Thursday, May 22, 2014

Blocking Heavy Weapons With Shields

This is me pulling together my responses to this thread.

This is basically pulling together rules concepts from a few different places:

- the idea that bucklers (shields held in the hand) are treated like weapons, shields strapped to the arm are treated much more generously and don't fall off if unreadied (or even if destroyed to less than -10xHP!).

- the ready time of an unreadied shield from B382.

- the BL-based limits on parries from Parrying Heavy Weapons, p. B376.

So here it is all together, slightly changed to reflect some further thought.

Blocking Heavy Weapons - A sufficiently heavy or forceful attack can overwhelm a shield. Bucklers can block attacks up to your BL. Shields can block attacks up to your BLx2. Attempts to block anything heavier fail automatically; the attack sweeps your shield aside and damages you normally. In addition, a buckler is dropped; a shield is still strapped to the arm but cannot be used to Block until a Ready action is taken to re-grip it. If the Block is made by the DB of the shield, suffers damage and provides it usual cover protection (DR + HP/4, see Damage to Shields, p. B484).


- Optionally you can let every block provide shield DR/HP as cover if the roll succeeds. I can see some flaws in this - you basically get a roll to get cover DR, and with a sufficiently good shield this can let you block anything. Pretty much any Slam will do no damage to you, even if it's way to heavy to get Blocked. That makes a lot of sense for, say, a man with a large shield blocking an ogre or a bull or something, but a lot less for a halfling with an SM-2 light shield blocking a charging dragon. Especially if it's a nearly-invulnerable faerie-material shatterproofed metal shield. Or a Force Shield - it's sci-fi tech but provides DR 100 and can attempt to block anything, ever, regardless of the weight, and gives you +100 DR if you try; that's especially useful with an All-Out Defense (Double) or when you can't risk Dodging. It feels silly with, say, a 2# light shield providing some extra DR versus a giant's sword blow but your 3# broadsword doesn't do anything but get swept aside without slowing the attack. I'll have to mull that one over.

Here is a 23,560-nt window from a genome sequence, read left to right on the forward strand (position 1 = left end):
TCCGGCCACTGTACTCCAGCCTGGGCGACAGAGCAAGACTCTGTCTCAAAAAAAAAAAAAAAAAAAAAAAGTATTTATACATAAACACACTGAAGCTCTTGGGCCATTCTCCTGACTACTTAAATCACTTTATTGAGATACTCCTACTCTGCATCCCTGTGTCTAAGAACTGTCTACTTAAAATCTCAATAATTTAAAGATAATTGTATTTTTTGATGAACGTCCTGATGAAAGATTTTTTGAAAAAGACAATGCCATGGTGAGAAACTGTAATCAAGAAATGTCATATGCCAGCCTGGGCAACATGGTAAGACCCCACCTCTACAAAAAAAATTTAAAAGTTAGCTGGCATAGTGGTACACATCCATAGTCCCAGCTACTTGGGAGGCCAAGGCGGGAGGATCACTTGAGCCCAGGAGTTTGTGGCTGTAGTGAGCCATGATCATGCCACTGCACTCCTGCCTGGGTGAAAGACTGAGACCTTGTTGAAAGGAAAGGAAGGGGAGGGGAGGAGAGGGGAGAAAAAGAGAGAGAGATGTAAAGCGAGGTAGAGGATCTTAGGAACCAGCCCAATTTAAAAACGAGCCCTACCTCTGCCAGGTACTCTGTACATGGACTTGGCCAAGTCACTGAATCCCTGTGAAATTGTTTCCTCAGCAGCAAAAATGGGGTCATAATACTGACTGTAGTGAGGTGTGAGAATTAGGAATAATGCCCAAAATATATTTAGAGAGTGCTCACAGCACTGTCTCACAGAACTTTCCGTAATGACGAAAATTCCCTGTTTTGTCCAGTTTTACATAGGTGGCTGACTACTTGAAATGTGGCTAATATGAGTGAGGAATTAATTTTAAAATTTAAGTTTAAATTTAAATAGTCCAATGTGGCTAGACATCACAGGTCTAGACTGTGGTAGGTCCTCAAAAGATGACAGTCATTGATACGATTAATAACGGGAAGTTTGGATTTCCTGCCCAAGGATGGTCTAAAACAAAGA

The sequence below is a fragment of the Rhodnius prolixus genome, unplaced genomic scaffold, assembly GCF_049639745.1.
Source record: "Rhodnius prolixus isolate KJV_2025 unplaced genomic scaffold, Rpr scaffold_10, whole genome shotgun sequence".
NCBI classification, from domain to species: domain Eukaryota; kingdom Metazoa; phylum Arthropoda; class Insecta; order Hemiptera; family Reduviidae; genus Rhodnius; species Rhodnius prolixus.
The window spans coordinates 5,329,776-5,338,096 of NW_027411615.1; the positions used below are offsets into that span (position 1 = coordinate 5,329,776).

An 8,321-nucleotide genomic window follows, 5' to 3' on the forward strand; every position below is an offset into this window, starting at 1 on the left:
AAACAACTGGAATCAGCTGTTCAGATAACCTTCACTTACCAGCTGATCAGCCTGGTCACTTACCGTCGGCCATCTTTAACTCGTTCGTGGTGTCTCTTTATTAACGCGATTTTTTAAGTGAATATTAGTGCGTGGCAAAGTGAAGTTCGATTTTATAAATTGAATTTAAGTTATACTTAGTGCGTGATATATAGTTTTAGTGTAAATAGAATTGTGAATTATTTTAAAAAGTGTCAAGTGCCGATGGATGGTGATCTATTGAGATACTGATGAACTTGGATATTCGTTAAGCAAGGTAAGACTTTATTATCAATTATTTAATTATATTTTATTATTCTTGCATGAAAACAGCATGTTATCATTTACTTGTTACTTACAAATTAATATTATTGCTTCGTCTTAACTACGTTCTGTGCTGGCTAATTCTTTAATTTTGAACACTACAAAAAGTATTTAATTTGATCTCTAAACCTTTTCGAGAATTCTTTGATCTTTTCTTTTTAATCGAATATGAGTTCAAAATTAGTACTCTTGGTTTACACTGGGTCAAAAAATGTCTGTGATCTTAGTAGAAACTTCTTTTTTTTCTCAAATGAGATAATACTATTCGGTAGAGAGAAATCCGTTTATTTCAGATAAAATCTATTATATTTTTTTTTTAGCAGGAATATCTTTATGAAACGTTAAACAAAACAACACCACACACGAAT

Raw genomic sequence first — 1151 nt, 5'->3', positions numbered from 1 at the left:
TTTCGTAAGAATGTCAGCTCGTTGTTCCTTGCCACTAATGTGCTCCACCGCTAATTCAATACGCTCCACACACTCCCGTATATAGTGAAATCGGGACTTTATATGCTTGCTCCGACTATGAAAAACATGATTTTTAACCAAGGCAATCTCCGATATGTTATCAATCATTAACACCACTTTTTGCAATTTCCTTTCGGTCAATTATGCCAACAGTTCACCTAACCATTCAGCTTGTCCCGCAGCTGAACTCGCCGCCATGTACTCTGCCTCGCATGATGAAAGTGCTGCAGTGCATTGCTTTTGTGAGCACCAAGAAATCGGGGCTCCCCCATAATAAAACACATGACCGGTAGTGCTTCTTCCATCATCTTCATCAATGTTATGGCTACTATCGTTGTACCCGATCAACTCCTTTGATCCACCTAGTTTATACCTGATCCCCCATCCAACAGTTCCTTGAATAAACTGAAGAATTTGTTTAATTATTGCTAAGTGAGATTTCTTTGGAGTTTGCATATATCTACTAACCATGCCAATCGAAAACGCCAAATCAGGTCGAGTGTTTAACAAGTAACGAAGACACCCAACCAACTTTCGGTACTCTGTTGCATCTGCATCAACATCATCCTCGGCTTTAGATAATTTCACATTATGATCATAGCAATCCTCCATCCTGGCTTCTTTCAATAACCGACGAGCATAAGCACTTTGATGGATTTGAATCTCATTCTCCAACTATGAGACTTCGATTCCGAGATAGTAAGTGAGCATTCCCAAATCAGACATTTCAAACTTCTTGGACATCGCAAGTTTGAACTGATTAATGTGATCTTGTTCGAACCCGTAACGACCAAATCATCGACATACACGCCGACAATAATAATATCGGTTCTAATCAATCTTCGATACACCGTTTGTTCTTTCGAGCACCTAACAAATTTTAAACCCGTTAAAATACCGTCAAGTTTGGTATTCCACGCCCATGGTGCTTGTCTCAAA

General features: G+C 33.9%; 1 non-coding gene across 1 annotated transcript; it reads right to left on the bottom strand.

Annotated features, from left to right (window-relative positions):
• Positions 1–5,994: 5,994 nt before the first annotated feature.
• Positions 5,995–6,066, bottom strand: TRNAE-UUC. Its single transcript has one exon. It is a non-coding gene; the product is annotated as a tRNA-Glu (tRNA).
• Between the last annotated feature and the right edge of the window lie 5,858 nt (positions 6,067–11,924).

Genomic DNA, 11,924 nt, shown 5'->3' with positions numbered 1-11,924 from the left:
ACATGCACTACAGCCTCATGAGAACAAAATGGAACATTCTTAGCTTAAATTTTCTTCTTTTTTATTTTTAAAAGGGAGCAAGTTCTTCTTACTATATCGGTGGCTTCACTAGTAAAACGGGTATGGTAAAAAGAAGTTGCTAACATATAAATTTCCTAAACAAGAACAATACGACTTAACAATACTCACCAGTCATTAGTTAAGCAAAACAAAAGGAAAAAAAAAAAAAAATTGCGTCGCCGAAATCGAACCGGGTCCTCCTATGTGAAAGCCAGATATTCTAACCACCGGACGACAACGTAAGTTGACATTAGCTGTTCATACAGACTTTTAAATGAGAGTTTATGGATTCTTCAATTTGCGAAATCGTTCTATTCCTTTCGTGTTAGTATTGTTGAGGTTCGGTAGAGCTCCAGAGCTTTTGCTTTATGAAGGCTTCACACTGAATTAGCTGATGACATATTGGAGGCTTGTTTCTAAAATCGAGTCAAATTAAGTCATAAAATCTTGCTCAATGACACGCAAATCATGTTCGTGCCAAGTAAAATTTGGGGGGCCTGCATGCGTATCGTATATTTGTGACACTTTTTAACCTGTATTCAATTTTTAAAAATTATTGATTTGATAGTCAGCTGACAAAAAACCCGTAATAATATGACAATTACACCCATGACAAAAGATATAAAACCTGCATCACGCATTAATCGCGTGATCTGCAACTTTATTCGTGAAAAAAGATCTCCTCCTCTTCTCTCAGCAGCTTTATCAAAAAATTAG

- It's odd that making your roll marginally is better than making it well - the reverse of the normal case with Block, where a marginal success gets your shield clipped and possibly causes knockback as well. You can fix this by inverting the odds (so if you roll under 3+DB of the shield) is possible, too - but it's an inversion you'll have to remember to apply before you roll.

Basically, you can choose to try to Block a too-heavy attack, but all you get is a roll to see if you get the shield in the way or not. If you make the Block roll you may get some DR from the shield (which gets damaged doing so).

This will work very well with the rules I use for BL-based parries.

Also, apropos blocking and parrying heavy weapons, here is a fun, heroic parry rule:
Critical Success On Parrying Heavy Weapons - When attempting to parry a weapon that exceeds your BL limit for parrying or which automatically breaks your weapon, if you roll a critical success on the parry you somehow avoid the attack hitting you. Your weapon may break, but whether it breaks or not it deflects the attack just enough to miss you. Handle breakage and other effects of normally per Parrying Heavy Weapons, p. B376.

- This can give very unrealistic results - parrying dragon's claw with a cheap dagger successfully, or parrying a charging bull with a sword. But it's kind of heroic, and it gives that bullet-stopper bible or lucky move saving you against all odds effect of fiction. If you use that with the inversion mentioned above, the DB of the shield applies in the die range above the critical successes.

Both of these could use some playtesting, so if you try them out let me know how they work and give me any feedback you can. Thanks!

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